You will probably delete this comment because you obviously have a hidden agenda; but now you have heard the truth, and if you delete this, then, you too, are an accomplice and will have to live your life knowing you have contributed to, yet more corporate greed and corruption. Strong choice of words or what truth feels like when you hear it? The later I think.

    Remember that, in defending them with you “spanners” and “scammers” comments, that you sir, have contributed to the very corporate greed that is eroding the foundation of the country in which you live when you take your sleeping pills at night. These are people’s lives and heart-felt emotions we are talking about as being at stake. Love lives and the basic human desire for companionship that have now been compromised-the suit has nothing to do with money. The suit is about right and wrong.

  33. Robert, I won’t delete your comment because you represent a lot of people’s opinions about online dating and its important for the industry to hear you.

    I have no hidden agenda, I’m incredibly transparent about what I feel the dating industry is doing right and wrong and have voiced these views since 2002. I’m as much on the side of singles as I am interested in improving online dating. You would know that if you took the time to read this blog.

    As for being an accomplice to corporate greed, not sure where thats coming from. I work with Internet startups and help them grow their businesses. Some of those companies are dating sites. They have business issues and I work with them to find solutions. I avoid shady companies and deals whenever possible. You are voicing your “I hate corporations” frustration at the wrong guy, believe me.

    You, like millions of people around the world, decided one day to sign up and paid for the opportunity to be on a dating site. Then you spent a lot of your free time doing online dating. And it didn’t work out for you. This is unfortunate.

    Some dating sites are hyper-ethical family-run businesses you would be proud to be a part of. Others are scam-filled money grubbing enterprises. Most of the industry lies in the middle of the spectrum.

    Does Match and the rest of the industry have much to learn about the impact of their business on people? Absolutely. Have they crossed the line on numerous occasions? Yes. Nobody is arguing that point.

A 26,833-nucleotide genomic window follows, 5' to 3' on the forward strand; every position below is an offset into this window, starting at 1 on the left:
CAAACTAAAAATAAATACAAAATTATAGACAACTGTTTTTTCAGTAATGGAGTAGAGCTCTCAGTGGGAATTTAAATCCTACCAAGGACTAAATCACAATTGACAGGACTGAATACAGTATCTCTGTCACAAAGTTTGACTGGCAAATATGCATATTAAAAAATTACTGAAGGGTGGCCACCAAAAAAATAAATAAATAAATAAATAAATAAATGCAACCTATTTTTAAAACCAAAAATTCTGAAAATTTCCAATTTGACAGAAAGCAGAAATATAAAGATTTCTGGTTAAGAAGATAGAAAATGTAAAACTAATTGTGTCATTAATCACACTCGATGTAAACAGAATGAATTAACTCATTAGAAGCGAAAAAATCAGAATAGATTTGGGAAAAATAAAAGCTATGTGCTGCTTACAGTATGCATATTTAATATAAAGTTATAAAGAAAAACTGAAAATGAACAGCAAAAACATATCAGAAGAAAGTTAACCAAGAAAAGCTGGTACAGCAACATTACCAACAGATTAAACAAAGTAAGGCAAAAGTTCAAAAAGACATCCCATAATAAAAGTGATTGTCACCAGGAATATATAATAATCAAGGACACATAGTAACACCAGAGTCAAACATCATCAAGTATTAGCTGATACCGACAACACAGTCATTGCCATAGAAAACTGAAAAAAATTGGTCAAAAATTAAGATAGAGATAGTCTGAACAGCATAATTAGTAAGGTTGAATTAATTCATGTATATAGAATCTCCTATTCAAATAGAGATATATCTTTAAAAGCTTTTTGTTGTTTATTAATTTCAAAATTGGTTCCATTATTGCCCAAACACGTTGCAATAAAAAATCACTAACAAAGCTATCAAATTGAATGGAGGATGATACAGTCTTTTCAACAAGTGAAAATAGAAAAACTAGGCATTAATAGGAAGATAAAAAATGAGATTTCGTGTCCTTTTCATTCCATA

People are complicated and messy. Matching people is a complex process that the dating industry is not very good at. Then you have the personal histories and bias singles bring to online dating make it that much more difficult for dating sites to be effective. Online dating is never going to be like buying a couch on Craigslist.

  34. Hello,
    I have a sincere question. Why do you think “scmmers” or “young people” would be creating fake profiles on Match? My theory is that Match is generating the e-mails and chats, so that you will stay subscribed. I can see the motive for Match, but I cannot see how a “scammer” is going to make money by flirting with people on Match.com. Can you explain this to me? Thank you.

    • Norah – scammers create the fake profiles and messages to build relations with the recipients, before scamming them out of money.

      Eg – scammer pretends to be hot young girl messaging a guy on the site. Guy builds relationship with “her” over email. Girl agrees to meet guy but is – oh no – robbed on the way to the airport. Asks Guy to send money so she can buy ticket. Boom.

      That’s the gist of what happens.

      Scammers are responsible for the VAST majority of suspicious messages sent on reputable sites. A site like Match would not be sending fake messages (that’s not to say others don’t and the ones which do are well known to the industry) – however, as the largest dating site Match is a target for scammers.

      Match does a lot of work to prevent scammers and protect and educate their members – they will be able to demonstrate this.

      There are other sites which do create fake profiles and messages but Match certainly isn’t one of them and they will be able to defend this and demonstrate this.

      Ross

    • Simple. Ever heard of phishing?

  35. Match.com not only keeps false profiles up, they actually generate winks and email messages from said false profiles. I joined several months ago and since then a good half of the winks and messages I get from profiles that show as active, online now, etc. don’t exist. That is what really bothers me and why I am considering suing them. Match.com is deliberately generating false messages from inactive profiles in order to keep members paying. That is a fraudulent misrepresentation of their services.

  36. Valerie:

    Question 1: We you a paid or unpaid member at the time that these alleged fake winks and emails occurred.

    Question 2: Do you have real proof?

    If you do, there was a class action suit against Match launched earlier this year. Here’s a link to it. I’m sure they’d be happy to have you. http://classactionlawsuitsinthenews.com/class-action-lawsuits/match-com-class-action-lawsuit-complaint-filed-over-alleged-fake-profiles-on-the-match-com-online-dating-website/

    That said, Match with 1.8-1.9 million paying members out of 15 million or so (based on old numbers) total members really doesn’t need to resort to the same bush league tactics as some of the other sites.

    Finally, my last question — why do people join a paid dating site knowing that they cannot send and/or receive emails unless they first pay the monthly fee.

    Best of luck to you.

  37. I consider myself to be a “veteran” Match.com user. I’m 26, I’ve been a member for two years. I’ve dated girls “seriously” from the website (read: three month flings), and I’ve been on countless dates; five within the past month in fact. I’m willing to attest that the site works and does exactly what you want it to do, provided you play by social conventions and be what people want you to be (eg thin, attractive, outgoing, stable).